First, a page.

I have thought a lot about hanging. Sorry to sound morbid, but once your brain goes there, you never quite get over it. I think (and this is TOTAL conjecture on my part) that hanging is an old-school form that people have used because it is more likely to work than the other methods. I could be totally wrong, but that’s my gut feeling. I think that a lot of brilliant, creative men *from his generation* tragically chose to go that way….

      I’ve never seen “Bicentennial Man” but your description of it makes me want to check it out on Netflix. I plan to see “The House of D” this weekend. I’m a big David Duchovny fan (he wrote and directed the movie, although it got terrible reviews, and Robin Williams stars in it.) and interestingly Williams’ daughter Zelda plays a part in the film as well. I’ve seen her in something that escapes me, but I remember thinking she was quite talented and beautiful.

      Since I haven’t allowed myself to read any Williams-related articles or blog posts yet (I’m still feeling too vulnerable) I haven’t read anything from his family (or in his own words) that officially states that he was diagnosed with bipolar disorder. Have you? I suspect his only “meds” were booze and cocaine.

      I’m a big fan of Carrie Fisher and I’ve read all her books. I love her take on ECT in particular although I’m a bit wary about how much she uses it, but that’s another topic for another day. Evidently Robin Williams went to her show (I think it was “Wishful Drinking”) and of course the subject of bipolar disorder came up. I *think* that Robin Williams participated in her show once, and he revealed that he met all her criteria for having bipolar disorder….but he denied having bp. Again, I could be totally off base with this one!

      Anyway, if you haven’t seen “What Dreams May Come” I beseech you to see it. Williams is so wonderful in that film, and the film itself is gorgeously acted and visually rendered. If you liked “Somewhere in Time” with Robin Williams’ close friend/Juilliard classmate the late Christopher Reeve, you’ll like “What Dreams May Come” as they were both written by the brilliant Richard Matheson.

  4. During my depression I kept a rope stashed under some corrugated iron in nearby bushland not far from a suitable tree for what then seemed the inevitable day I would need it.

    Seroquel may have been suppressing your anxiety but it’s more likely you are suffering withdrawals due to your reduced dose (anxiety is a very common symptom of withdrawal from dopamine D2 antagonists). You can expect it to subside over the month following your dose reduction.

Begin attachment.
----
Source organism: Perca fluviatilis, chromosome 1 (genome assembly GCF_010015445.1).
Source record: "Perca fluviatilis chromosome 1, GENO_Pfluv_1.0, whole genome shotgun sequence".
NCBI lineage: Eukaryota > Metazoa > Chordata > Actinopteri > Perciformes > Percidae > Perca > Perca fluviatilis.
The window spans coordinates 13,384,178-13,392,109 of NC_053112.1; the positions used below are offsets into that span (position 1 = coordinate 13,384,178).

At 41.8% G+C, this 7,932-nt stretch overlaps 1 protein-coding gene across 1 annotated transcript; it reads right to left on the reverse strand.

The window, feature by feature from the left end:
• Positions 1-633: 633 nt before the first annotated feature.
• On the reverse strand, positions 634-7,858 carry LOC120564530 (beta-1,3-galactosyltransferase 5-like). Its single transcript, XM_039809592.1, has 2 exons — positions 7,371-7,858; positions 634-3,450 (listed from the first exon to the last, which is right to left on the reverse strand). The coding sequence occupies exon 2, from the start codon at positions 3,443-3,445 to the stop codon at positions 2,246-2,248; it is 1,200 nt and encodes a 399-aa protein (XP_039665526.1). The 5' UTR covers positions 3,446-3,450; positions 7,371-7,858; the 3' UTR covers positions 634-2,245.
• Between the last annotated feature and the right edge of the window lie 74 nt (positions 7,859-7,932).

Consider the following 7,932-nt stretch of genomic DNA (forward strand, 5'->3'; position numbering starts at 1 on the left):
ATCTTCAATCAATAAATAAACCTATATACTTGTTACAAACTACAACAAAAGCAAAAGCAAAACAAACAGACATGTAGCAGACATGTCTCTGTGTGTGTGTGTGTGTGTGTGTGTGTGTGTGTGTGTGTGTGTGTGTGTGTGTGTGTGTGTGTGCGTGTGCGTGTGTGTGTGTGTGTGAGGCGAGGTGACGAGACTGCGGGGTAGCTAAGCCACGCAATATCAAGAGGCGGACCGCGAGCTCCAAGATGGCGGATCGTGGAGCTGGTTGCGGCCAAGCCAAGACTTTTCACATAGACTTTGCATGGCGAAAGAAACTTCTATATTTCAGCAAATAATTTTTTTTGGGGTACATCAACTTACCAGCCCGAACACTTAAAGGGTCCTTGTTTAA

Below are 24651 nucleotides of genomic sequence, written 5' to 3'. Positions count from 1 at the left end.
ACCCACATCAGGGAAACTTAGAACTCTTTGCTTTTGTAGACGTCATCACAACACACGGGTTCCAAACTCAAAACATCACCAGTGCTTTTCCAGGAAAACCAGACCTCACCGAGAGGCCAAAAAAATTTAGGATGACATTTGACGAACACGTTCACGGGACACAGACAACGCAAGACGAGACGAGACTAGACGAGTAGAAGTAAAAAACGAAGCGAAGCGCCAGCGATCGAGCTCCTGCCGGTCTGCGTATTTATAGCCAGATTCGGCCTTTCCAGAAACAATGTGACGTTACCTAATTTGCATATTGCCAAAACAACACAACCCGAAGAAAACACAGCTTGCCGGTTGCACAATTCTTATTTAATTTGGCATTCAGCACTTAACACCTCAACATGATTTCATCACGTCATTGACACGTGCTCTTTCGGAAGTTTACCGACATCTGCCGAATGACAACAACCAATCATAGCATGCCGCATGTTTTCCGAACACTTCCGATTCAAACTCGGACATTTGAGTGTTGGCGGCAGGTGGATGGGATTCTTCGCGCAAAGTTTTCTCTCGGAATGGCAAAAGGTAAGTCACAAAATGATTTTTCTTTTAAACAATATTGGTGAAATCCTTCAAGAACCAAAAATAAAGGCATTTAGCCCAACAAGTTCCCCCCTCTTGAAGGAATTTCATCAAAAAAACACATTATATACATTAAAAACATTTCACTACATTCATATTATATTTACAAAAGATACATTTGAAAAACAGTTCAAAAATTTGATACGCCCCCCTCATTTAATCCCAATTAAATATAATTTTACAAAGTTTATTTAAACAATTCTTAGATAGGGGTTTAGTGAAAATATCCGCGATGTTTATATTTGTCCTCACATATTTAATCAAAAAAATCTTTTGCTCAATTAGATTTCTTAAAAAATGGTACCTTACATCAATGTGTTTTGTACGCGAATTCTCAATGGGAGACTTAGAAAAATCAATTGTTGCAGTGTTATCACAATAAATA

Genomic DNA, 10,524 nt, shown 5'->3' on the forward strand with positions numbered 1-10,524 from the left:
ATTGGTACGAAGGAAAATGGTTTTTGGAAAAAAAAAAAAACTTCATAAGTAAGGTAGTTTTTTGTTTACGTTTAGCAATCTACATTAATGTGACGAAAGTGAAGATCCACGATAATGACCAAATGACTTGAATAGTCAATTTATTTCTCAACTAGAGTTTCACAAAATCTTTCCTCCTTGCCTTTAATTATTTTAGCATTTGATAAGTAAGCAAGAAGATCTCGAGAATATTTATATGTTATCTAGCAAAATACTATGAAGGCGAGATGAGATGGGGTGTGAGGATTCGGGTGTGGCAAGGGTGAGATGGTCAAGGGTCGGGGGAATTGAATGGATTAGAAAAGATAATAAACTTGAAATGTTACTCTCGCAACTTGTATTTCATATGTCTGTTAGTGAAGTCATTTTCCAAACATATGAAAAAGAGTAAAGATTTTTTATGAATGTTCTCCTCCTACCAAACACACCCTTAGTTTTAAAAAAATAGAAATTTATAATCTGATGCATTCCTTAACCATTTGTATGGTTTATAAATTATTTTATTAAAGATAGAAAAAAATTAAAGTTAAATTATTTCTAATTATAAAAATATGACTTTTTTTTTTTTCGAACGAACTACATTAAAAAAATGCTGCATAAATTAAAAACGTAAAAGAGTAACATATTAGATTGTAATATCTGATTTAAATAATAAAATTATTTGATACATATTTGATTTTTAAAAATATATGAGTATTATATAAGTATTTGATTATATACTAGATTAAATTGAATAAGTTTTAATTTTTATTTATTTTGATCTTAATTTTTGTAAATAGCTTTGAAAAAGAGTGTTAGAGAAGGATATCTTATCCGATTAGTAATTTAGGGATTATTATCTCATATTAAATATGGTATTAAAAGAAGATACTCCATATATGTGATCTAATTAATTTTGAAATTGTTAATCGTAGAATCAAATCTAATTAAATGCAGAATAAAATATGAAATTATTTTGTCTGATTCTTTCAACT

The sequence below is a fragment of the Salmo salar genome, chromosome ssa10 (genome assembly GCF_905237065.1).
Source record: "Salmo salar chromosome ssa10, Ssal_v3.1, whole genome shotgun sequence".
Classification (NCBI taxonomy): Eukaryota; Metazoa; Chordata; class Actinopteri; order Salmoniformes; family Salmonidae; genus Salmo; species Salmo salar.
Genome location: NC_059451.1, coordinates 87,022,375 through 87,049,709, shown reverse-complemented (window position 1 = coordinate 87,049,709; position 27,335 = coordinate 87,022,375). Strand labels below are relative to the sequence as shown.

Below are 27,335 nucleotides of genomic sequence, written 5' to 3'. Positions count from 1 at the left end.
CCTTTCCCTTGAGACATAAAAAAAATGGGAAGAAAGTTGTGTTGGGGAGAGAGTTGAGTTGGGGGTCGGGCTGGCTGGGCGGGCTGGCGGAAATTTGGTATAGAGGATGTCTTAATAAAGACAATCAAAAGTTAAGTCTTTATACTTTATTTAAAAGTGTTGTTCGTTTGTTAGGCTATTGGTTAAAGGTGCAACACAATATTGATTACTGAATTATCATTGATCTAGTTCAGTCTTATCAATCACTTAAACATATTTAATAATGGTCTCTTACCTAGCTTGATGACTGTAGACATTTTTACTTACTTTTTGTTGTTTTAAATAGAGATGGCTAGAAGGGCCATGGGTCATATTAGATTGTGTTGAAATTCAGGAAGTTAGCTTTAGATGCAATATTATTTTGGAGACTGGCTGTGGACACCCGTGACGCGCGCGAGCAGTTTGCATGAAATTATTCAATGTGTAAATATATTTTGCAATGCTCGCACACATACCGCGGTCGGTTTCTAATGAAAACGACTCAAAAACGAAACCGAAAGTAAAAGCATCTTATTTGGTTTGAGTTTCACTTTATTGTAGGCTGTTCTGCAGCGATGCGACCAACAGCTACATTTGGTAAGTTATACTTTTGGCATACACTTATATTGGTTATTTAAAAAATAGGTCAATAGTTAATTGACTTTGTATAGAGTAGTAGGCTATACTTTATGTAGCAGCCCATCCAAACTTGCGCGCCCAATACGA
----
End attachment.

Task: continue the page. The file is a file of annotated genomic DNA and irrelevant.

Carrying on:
Most people on Seroquel take their dose at night due to its sedating effects. If that’s the case for you and your anxiety tends to worsen throughout the day you can be pretty sure it’s withdrawals. If it persists and you aren’t troubled by the sedating effect you might consider asking your doctor about splitting the dose to twice a day to keep your serum levels more stable.

    Despite the increasingly blase approach to long term prescription of dopamine antagonists it would be a good idea to try to minimise your dose and eventually come off them entirely. I’m sure I don’t need to list all the potential side-effects to you and not only do they tend to get worse the longer you’re on the pills, not all of them are reversible. Needless to say, withdrawal from any mood altering drug needs to be managed carefully. Tapering and support are the keys.

    I know nothing about your particular case but it seems reasonable to me to expect post-natal mood disorders to self-rectify over time as your hormones restabilise. However your natural tendency towards homeostasis can be disrupted or masked by medications.

    • Can I just tell you that your comment is the voice of reason? I apologize for taking so long to reply but you know the reason for it. We returned last night & I am relieved to be home and plugged back into my addictive device, ha ha ha!